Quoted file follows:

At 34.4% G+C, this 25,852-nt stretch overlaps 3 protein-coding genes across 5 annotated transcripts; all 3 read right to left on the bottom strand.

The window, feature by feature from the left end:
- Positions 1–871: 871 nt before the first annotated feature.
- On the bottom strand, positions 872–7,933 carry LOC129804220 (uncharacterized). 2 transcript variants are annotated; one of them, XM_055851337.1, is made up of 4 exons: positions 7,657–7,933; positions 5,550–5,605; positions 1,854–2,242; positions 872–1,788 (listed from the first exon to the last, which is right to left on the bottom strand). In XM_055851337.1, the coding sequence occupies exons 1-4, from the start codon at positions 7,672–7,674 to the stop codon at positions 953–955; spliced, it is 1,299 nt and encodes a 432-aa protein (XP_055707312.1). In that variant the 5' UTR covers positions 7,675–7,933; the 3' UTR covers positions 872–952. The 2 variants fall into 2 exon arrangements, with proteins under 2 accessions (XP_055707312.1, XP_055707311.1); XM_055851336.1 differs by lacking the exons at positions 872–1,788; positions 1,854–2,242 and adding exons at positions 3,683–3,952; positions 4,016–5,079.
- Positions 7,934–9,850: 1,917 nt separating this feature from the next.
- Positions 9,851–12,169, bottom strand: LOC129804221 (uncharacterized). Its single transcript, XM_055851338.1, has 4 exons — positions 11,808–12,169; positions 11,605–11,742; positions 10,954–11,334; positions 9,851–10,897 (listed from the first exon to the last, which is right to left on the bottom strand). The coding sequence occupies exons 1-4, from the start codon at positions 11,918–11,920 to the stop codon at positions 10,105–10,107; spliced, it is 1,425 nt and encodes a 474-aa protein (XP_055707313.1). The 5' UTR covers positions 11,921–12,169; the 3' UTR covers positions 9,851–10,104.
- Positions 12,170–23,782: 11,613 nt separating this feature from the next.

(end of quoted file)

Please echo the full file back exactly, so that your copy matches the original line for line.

At 34.4% G+C, this 25,852-nt stretch overlaps 3 protein-coding genes across 5 annotated transcripts; all 3 read right to left on the bottom strand.

The window, feature by feature from the left end:
- Positions 1–871: 871 nt before the first annotated feature.
- On the bottom strand, positions 872–7,933 carry LOC129804220 (uncharacterized). 2 transcript variants are annotated; one of them, XM_055851337.1, is made up of 4 exons: positions 7,657–7,933; positions 5,550–5,605; positions 1,854–2,242; positions 872–1,788 (listed from the first exon to the last, which is right to left on the bottom strand). In XM_055851337.1, the coding sequence occupies exons 1-4, from the start codon at positions 7,672–7,674 to the stop codon at positions 953–955; spliced, it is 1,299 nt and encodes a 432-aa protein (XP_055707312.1). In that variant the 5' UTR covers positions 7,675–7,933; the 3' UTR covers positions 872–952. The 2 variants fall into 2 exon arrangements, with proteins under 2 accessions (XP_055707312.1, XP_055707311.1); XM_055851336.1 differs by lacking the exons at positions 872–1,788; positions 1,854–2,242 and adding exons at positions 3,683–3,952; positions 4,016–5,079.
- Positions 7,934–9,850: 1,917 nt separating this feature from the next.
- Positions 9,851–12,169, bottom strand: LOC129804221 (uncharacterized). Its single transcript, XM_055851338.1, has 4 exons — positions 11,808–12,169; positions 11,605–11,742; positions 10,954–11,334; positions 9,851–10,897 (listed from the first exon to the last, which is right to left on the bottom strand). The coding sequence occupies exons 1-4, from the start codon at positions 11,918–11,920 to the stop codon at positions 10,105–10,107; spliced, it is 1,425 nt and encodes a 474-aa protein (XP_055707313.1). The 5' UTR covers positions 11,921–12,169; the 3' UTR covers positions 9,851–10,104.
- Positions 12,170–23,782: 11,613 nt separating this feature from the next.